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History & Culture

The Aragonese have a reputation for being straightforward people, and theirs is a harsh stark land of untamed and untouched beauty. Francisco de Goya, born in the village of Fuendetodos, and sardonic film maker Luis Buñuel both grew up here, and their mental toughness and firm principles were quintessentially Aragonese. To the north Aragón is bordered by the Pyrenees and to the south by the Iberian mountains that separate the region from Castile and the orchard land of Valencia. Within Aragón the mountains of El Maestrazgo and Montes Universales create their own awesome beauty. The Ebro, Spain's mightiest river, flows through the center of Aragón past its capital, Zaragoza, forming a vast fertile valley that is among the most productive lands in Spain. 

History & Culture In Spain

Art lovers will find in Aragón fine examples of the Moorish Mudéjar architectural style, which flourished thanks to the region's tolerant religious policies between the thirteenth and sixteenth centuries. In contrast to the elaborate ornamentation of the Muslim style, there are magnificent Romanesque churches, monasteries, and grand cathedrals like the cathedral of Jaca, in the Pyrenean valleys of Upper Aragón. These owe their existence to the medieval pilgrims en route to Santiago de Compostela, who entered Aragón from France at the mountain pass of Somport. The Way of Saint James brought in its wake the finest artistic styles and medieval villages of unparalled beauty.


Castilla La Manacha

History & Culture


It is not easy to categorize Castilla-La Mancha, for it is a region of great variety and complexity. On the one hand, there is the ruddy red earth, the windmills, and simple whitewashed villages of the province of Ciudad Real (which encompasses most of the area commonly called La Mancha). But there are also the strangely sculpted cliffs of Cuenca and Albacete, the hilly woodlands of Guadalajara and the dark mystery and ancient cultures of Toledo.  


 The city of Toledo is the cultural highlight of Castile-La Mancha, a city that has been over the centuries an essential stronghold for every civilization that settled Spain. Once Roman, it became an opulent Visigothic capital, then an important Moorish center, before becoming the capital of Castile. It was the home of the School of Translators in the thirteenth century, where scholars were instrumental in preserving past knowledge during the Dark Ages, and a unique center of Jewish culture which coexisted in relative peace for over 500 years, with those of the Moslems and the Christians. Toledo was also the home of El Greco.


History & Culture


The region of Madrid divides into two different worlds. Rural Madrid features charming villages like Patones and Chinchón, and first rate sights, such as the majestic El Escorial of Phillip II, Alcalá de Henares, a premiere university town in the sixteenth century, and Aranjuez, where the royal court once summered. Outdoor activities abound, from winter skiing in the high mountains to boating and other water sports in summer. The countryside around the city of Madrid is the escape valve, as it were, for the capital's people, a place where they can relax and enjoy life at a slower pace.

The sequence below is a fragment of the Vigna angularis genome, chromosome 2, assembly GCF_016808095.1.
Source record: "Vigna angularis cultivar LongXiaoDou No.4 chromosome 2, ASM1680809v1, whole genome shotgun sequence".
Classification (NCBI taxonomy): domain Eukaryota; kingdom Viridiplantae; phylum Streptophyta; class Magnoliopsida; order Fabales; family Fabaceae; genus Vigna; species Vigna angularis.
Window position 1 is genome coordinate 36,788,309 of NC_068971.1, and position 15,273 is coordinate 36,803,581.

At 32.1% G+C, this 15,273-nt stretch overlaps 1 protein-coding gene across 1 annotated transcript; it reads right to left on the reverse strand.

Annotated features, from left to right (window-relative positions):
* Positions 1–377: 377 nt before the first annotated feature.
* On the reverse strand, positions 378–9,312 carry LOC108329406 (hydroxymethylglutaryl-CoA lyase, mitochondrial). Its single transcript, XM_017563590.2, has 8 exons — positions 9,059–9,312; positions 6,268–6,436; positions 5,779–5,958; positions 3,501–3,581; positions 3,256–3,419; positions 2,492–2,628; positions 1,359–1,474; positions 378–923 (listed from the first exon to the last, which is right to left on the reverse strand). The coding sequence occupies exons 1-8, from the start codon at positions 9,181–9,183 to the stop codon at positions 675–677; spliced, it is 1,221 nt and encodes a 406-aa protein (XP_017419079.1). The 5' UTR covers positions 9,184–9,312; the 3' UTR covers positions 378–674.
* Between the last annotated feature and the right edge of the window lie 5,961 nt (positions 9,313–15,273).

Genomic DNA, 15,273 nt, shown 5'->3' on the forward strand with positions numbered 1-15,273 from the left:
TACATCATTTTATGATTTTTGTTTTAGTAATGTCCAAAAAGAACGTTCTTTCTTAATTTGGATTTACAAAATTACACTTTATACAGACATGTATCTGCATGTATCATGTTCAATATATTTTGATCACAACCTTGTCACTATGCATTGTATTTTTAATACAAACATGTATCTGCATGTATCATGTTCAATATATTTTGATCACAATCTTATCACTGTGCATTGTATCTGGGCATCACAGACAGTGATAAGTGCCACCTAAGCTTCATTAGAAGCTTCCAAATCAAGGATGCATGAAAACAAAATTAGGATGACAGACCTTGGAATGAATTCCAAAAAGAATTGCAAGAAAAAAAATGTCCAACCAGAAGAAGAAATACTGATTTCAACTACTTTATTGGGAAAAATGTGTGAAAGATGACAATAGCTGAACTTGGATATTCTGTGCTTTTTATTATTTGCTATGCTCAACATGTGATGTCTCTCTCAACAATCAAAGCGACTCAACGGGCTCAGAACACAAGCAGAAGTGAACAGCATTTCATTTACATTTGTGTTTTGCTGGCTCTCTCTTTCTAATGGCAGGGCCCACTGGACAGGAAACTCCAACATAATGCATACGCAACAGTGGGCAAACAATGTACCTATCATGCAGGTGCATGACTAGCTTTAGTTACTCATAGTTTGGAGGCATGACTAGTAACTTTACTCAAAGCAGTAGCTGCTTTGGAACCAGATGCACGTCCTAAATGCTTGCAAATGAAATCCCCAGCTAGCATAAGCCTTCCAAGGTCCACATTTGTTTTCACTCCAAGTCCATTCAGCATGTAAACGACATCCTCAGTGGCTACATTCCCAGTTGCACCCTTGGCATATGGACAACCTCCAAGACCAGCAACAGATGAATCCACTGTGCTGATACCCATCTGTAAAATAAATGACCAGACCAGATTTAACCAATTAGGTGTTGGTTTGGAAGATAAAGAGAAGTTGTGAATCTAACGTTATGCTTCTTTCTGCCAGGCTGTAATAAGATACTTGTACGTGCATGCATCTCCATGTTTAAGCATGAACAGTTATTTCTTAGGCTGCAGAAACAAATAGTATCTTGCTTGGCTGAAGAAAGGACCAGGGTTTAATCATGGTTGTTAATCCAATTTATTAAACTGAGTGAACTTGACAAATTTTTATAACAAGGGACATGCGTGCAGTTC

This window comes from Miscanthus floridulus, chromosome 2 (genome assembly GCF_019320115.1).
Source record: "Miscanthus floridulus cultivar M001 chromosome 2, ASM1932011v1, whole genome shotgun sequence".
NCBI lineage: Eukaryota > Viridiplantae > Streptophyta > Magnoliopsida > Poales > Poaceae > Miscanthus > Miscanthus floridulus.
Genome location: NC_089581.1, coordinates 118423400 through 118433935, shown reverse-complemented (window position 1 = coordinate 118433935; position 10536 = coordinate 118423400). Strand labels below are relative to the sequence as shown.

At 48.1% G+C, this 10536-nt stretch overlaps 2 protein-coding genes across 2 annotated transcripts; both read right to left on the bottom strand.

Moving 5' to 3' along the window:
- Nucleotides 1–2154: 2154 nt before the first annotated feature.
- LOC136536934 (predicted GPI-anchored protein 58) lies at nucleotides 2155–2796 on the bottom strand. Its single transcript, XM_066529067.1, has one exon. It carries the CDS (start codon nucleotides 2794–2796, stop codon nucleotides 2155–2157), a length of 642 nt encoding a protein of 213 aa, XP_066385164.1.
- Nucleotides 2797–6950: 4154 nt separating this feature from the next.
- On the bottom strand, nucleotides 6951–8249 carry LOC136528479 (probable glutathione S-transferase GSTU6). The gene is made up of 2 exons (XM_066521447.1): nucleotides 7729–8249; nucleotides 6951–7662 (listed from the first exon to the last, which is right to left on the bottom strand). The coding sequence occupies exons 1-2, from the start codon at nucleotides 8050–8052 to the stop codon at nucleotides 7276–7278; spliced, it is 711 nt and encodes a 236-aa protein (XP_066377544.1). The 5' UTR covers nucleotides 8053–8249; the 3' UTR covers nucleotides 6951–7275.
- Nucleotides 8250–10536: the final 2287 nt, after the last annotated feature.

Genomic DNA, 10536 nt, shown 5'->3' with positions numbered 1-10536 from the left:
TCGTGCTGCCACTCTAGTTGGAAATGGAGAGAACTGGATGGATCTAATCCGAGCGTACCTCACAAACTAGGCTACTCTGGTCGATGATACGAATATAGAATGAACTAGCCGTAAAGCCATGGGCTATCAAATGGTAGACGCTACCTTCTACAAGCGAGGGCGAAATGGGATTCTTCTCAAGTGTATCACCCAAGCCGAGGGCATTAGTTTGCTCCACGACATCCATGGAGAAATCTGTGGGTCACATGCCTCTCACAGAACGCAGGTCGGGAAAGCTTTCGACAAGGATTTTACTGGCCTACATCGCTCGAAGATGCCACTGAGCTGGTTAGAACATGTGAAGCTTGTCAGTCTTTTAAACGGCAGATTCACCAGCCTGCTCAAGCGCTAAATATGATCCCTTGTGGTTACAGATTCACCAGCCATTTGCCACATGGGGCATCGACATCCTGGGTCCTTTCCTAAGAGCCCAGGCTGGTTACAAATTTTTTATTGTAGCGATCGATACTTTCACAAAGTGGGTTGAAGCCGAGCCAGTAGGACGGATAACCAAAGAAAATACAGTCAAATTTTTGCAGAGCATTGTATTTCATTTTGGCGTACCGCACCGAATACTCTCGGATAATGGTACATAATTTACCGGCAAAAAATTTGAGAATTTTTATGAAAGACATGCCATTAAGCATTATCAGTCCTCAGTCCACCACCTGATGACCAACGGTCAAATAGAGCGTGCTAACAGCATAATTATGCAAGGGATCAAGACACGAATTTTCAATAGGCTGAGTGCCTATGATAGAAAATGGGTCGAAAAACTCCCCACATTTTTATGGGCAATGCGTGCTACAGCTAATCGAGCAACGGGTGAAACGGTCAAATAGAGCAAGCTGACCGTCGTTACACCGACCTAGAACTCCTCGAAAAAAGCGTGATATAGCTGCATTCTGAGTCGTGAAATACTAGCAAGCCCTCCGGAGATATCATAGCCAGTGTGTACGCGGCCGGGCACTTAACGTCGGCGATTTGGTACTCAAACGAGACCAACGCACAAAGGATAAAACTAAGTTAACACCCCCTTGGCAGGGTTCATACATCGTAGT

History & Culture In Madrid

The city of Madrid is relatively new, established by Phillip II in the sixteenth century at the geographic center of Spain. In Madrid a cosmopolitan air reigns, and it is a fun-loving city where life is lived to the fullest. Street life is Madrid's trademark, be it in the evocative cobbled streets of Old Madrid or in the sleek new districts. "De Madrid al Cielo"; (from Madrid to Heaven) is the city's well deserved self-congratulatory 



History & Culture


Navarra is an astonishingly varied part of Spain and exceptionally beautiful, especially to the north, where it meets the high Pyrenees, creating a land of soaring peaks, deep valleys, tranquil pastureland, swift-flowing rivers and streams that rush southward, chasmic gorges and thick forests of oak and beech. It is a pastoral landscape of the most luxuriously verdant valleys, where cattle graze and quaint villages of distinctive architecture appear. Navarra gradually levels off to the south in the Ebro Valley, where the climate is appropriate for vineyards, vegetables and wheat. Such is the variety of climates that in a corner of the province known as Las Bárdenas, there is even a mini desert.

Navarra shares borders with the Basque Country, Aragón and France and has historical and cultural links with all three. It is a region filled with old towns and villages, with palaces and mansions, cathedrals and monasteries. Clearly marked in Navarra is the great pilgrimage route to Santiago de Compostela. From all over medieval Europe pilgims arrived to Navarra -the first stop on Spanish soil after the Pyrenees were crossed- where their different routes converged to form one tidal wave of humanity making its way to the great shrine of Saint James in Galicia. The route enriched Navarra with Romanesque churches and chapels and with hospitals and inns for those who walked the Way, creating a magnificent religious, cultural and artistic legacy.